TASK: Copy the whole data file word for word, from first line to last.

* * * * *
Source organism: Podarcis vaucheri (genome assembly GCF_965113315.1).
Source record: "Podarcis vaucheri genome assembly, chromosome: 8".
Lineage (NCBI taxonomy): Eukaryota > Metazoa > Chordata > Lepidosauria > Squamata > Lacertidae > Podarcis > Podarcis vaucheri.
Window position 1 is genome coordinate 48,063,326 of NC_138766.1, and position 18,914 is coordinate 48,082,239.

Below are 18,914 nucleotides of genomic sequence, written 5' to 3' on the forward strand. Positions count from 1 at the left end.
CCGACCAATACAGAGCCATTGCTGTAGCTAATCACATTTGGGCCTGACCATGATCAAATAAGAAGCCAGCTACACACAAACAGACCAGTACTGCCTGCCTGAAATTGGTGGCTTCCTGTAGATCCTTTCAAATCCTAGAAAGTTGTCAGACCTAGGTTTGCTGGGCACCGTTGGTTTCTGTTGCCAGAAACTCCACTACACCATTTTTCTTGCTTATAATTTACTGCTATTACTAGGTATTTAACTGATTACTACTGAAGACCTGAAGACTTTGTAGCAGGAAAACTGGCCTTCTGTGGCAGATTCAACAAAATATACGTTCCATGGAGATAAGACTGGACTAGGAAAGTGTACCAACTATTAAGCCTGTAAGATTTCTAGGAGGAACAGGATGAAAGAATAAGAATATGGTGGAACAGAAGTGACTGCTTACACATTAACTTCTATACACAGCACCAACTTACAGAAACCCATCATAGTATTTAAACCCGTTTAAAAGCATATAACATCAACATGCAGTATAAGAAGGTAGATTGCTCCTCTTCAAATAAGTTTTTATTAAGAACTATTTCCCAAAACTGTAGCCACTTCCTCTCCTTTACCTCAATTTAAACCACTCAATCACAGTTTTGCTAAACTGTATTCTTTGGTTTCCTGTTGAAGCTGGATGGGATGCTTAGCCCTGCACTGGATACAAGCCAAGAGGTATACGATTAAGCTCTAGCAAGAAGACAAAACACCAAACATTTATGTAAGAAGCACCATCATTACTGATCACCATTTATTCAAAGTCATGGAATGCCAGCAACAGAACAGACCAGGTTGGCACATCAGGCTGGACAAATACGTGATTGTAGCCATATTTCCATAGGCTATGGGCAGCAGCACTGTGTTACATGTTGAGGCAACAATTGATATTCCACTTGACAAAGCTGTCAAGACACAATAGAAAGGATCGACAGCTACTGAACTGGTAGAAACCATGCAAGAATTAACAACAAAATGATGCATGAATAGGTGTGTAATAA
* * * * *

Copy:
Source organism: Podarcis vaucheri (genome assembly GCF_965113315.1).
Source record: "Podarcis vaucheri genome assembly, chromosome: 8".
Lineage (NCBI taxonomy): Eukaryota > Metazoa > Chordata > Lepidosauria > Squamata > Lacertidae > Podarcis > Podarcis vaucheri.
Window position 1 is genome coordinate 48,063,326 of NC_138766.1, and position 18,914 is coordinate 48,082,239.

Below are 18,914 nucleotides of genomic sequence, written 5' to 3' on the forward strand. Positions count from 1 at the left end.
CCGACCAATACAGAGCCATTGCTGTAGCTAATCACATTTGGGCCTGACCATGATCAAATAAGAAGCCAGCTACACACAAACAGACCAGTACTGCCTGCCTGAAATTGGTGGCTTCCTGTAGATCCTTTCAAATCCTAGAAAGTTGTCAGACCTAGGTTTGCTGGGCACCGTTGGTTTCTGTTGCCAGAAACTCCACTACACCATTTTTCTTGCTTATAATTTACTGCTATTACTAGGTATTTAACTGATTACTACTGAAGACCTGAAGACTTTGTAGCAGGAAAACTGGCCTTCTGTGGCAGATTCAACAAAATATACGTTCCATGGAGATAAGACTGGACTAGGAAAGTGTACCAACTATTAAGCCTGTAAGATTTCTAGGAGGAACAGGATGAAAGAATAAGAATATGGTGGAACAGAAGTGACTGCTTACACATTAACTTCTATACACAGCACCAACTTACAGAAACCCATCATAGTATTTAAACCCGTTTAAAAGCATATAACATCAACATGCAGTATAAGAAGGTAGATTGCTCCTCTTCAAATAAGTTTTTATTAAGAACTATTTCCCAAAACTGTAGCCACTTCCTCTCCTTTACCTCAATTTAAACCACTCAATCACAGTTTTGCTAAACTGTATTCTTTGGTTTCCTGTTGAAGCTGGATGGGATGCTTAGCCCTGCACTGGATACAAGCCAAGAGGTATACGATTAAGCTCTAGCAAGAAGACAAAACACCAAACATTTATGTAAGAAGCACCATCATTACTGATCACCATTTATTCAAAGTCATGGAATGCCAGCAACAGAACAGACCAGGTTGGCACATCAGGCTGGACAAATACGTGATTGTAGCCATATTTCCATAGGCTATGGGCAGCAGCACTGTGTTACATGTTGAGGCAACAATTGATATTCCACTTGACAAAGCTGTCAAGACACAATAGAAAGGATCGACAGCTACTGAACTGGTAGAAACCATGCAAGAATTAACAACAAAATGATGCATGAATAGGTGTGTAATAA